The International Monetary Fund has granted Egypt a loan of three billion dollars over 12 months to help put its economy back on track, Finance Minister Samir Radwan announced on Sunday.
"Egypt announces the end of negotiations with the IMF and the clinching of an agreement with the fund to relaunch the Egyptian economy," Radwan told reporters.
The two parties agreed to a "three-billion-dollar loan over 12 months... with an interest rate of 1.5 percent," he said, adding that the loan would help partly offset a budget deficit of $28 billion.
The loan grants Egypt a grace period of three years and three months followed by five years to pay it back.
"We are committed to support Egypt and we are conscious of the pressures on state resources, particularly with regards to money transfers from overseas workers and tourism," said Ratna Sahay, deputy director of the fund's Middle East and Central Asia department.
The Egyptian economy, which depends in large part on tourism, has seen a dramatic drop in tourist arrivals and near zero economic growth during and after the revolt that ousted former president Hosni Mubarak in February.
Tens of thousands of Egyptian workers in Libya, who used to send money back to their families in Egypt, also had to flee the conflict in the neighbouring north African nation.
The IMF said on May 12 it had received a loan request from Egypt.
Egypt, which estimates it needs between 10 and 12 billion dollars in international funding to keep it going until mid-2012, was courting loans worth roughly $6 billion from the IMF and the World Bank.
Cairo has said two Gulf countries would also help boost Egypt's economy.
Saudi Arabia has pledged four billion dollars in aid in the form of long-term loans and grants, while Qatar pledged to invest $10 billion, according to Egyptian authorities.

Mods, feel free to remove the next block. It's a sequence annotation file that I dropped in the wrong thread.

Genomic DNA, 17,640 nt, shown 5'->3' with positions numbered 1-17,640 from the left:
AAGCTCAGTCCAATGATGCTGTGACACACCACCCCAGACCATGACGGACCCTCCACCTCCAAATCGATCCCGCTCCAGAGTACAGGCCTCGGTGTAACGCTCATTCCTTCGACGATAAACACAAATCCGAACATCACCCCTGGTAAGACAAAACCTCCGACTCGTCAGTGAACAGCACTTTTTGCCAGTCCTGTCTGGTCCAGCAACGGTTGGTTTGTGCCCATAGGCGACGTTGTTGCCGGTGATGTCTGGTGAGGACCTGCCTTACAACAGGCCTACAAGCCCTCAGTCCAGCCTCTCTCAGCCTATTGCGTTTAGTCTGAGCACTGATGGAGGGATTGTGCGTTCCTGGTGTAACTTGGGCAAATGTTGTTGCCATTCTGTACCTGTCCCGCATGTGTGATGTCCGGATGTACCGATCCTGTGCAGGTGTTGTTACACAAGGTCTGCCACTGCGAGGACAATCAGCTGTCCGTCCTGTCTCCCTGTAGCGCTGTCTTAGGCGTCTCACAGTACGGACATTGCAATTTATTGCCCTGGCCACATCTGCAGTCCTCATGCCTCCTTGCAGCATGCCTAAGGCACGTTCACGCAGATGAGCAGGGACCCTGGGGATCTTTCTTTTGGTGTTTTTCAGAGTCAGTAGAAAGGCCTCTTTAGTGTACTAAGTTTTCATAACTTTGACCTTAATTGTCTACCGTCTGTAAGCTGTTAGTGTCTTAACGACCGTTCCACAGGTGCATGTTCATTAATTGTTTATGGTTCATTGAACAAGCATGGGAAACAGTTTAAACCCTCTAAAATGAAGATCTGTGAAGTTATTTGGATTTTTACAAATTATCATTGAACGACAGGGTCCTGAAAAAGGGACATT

"The agreement between Egypt and the IMF is very positive. Egypt obtained the loans it needs to finance its budget deficit under very generous terms, particularly the grace period and interest rate," said Mahmud Abdel Fadil, economy professor at Cairo University.
The IMF said in a report to the leaders of the G8 meeting in France last month that it was prepared to lend about $35 billion to oil-importing countries in the Middle East and North Africa.
"Our agreement with Egypt is a further step toward providing this aid," said John Lipsky, the IMF's acting managing director.
In a statement on Sunday, Lipsky welcomed Egypt's commitment "to lasting change and structural reform."
"We are optimistic that the programme's objectives of promoting social justice, fostering recovery, and maintaining macroeconomic stability and generating jobs will bring positive results for the Egyptian people," he said.
On Thursday, the IMF welcomed the Egyptian cabinet's approval of the 2011/2012 draft budget.
"The measures go in the right direction of supporting economic recovery, generating jobs and assisting low income households, while maintaining macroeconomic stability."
"We share the draft budget's overarching goal aimed at promoting social justice," read its statement.
Radwan on Wednesday announced the lifting of the minimum monthly wage to 700 pounds (117.8 dollars) in the country where regime-changing protests were partly fuelled by economic woes earlier in the year.
He pledged the pay rate would "be gradually raised to 1,200 pounds within five years."
The new minimum wage is still considered a pittance as inflation hovers at around 12 percent and unemployment at 11.9 percent in the country of 80 million.
Tourism has already recorded 2.2 billion dollars in losses since the revolt began in January and unrest has cost the treasury more than one billion dollars, officials say.